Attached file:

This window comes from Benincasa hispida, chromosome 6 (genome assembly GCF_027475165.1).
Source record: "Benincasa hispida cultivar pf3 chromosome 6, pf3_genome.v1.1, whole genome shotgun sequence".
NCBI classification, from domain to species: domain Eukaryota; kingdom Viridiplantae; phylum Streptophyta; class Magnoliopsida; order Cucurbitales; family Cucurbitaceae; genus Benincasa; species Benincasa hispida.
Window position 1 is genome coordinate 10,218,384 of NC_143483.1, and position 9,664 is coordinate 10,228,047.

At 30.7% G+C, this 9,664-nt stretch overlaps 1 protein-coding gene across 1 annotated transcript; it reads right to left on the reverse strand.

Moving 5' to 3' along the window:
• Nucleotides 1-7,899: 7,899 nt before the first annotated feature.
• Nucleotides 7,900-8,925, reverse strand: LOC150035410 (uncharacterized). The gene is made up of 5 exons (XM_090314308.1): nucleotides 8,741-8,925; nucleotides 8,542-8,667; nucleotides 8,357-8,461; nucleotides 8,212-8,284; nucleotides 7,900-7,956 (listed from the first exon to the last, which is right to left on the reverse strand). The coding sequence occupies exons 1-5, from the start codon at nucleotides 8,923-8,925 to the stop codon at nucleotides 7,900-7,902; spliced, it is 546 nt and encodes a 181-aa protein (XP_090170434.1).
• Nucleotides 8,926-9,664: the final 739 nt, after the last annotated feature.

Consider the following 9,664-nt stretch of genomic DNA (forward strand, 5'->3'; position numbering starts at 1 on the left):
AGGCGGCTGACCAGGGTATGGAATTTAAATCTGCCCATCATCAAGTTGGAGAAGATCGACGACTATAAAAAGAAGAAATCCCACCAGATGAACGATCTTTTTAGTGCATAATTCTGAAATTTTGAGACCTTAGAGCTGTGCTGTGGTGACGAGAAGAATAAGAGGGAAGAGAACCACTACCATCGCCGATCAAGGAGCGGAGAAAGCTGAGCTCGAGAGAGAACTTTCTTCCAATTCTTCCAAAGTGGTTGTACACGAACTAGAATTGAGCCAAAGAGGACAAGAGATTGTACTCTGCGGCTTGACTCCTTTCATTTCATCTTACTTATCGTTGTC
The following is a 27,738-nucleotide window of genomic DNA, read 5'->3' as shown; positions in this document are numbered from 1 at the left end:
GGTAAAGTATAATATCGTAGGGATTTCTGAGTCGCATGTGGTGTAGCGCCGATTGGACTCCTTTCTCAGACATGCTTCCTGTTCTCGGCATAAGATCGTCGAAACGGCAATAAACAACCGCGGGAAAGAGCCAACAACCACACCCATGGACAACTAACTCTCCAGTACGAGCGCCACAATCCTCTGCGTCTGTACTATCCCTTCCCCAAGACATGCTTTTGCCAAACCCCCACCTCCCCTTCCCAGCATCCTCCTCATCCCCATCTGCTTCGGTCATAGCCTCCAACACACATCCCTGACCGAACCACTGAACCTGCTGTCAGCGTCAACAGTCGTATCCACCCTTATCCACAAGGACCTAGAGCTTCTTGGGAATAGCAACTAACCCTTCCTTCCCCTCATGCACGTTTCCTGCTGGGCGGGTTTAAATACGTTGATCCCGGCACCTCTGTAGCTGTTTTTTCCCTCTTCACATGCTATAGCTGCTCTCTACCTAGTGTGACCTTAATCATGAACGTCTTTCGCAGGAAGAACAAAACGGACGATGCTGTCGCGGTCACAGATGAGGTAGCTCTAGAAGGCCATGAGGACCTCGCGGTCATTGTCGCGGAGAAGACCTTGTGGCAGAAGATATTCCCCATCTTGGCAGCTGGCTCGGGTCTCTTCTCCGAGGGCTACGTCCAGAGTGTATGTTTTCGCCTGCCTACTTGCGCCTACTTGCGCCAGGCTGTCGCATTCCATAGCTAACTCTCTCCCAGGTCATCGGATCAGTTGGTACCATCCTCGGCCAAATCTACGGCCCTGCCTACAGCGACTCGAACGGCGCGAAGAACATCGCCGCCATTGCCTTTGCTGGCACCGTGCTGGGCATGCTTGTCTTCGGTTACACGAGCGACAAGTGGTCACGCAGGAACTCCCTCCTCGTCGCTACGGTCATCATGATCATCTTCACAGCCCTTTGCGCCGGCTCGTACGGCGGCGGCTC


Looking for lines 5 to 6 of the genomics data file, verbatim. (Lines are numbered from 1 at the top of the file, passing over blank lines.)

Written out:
At 30.7% G+C, this 9,664-nt stretch overlaps 1 protein-coding gene across 1 annotated transcript; it reads right to left on the reverse strand.

Moving 5' to 3' along the window: